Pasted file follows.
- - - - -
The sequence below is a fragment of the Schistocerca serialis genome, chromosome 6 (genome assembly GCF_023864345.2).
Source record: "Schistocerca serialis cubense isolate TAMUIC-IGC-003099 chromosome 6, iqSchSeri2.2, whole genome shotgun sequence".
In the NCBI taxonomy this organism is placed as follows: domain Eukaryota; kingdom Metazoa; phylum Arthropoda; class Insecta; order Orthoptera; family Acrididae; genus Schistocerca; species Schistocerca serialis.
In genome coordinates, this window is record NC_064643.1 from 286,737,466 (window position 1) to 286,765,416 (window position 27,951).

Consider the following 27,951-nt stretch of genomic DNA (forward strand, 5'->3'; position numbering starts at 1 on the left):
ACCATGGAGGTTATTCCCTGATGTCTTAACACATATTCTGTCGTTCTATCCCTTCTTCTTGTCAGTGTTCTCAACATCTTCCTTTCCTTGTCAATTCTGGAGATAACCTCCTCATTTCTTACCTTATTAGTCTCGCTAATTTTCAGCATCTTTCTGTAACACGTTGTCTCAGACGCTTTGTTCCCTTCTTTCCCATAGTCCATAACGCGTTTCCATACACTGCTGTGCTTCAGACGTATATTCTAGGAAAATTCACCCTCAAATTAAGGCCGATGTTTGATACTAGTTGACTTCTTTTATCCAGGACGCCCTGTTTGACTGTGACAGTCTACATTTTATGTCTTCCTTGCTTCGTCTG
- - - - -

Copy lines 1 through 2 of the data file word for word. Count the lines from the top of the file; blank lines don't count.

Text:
The sequence below is a fragment of the Schistocerca serialis genome, chromosome 6 (genome assembly GCF_023864345.2).
Source record: "Schistocerca serialis cubense isolate TAMUIC-IGC-003099 chromosome 6, iqSchSeri2.2, whole genome shotgun sequence".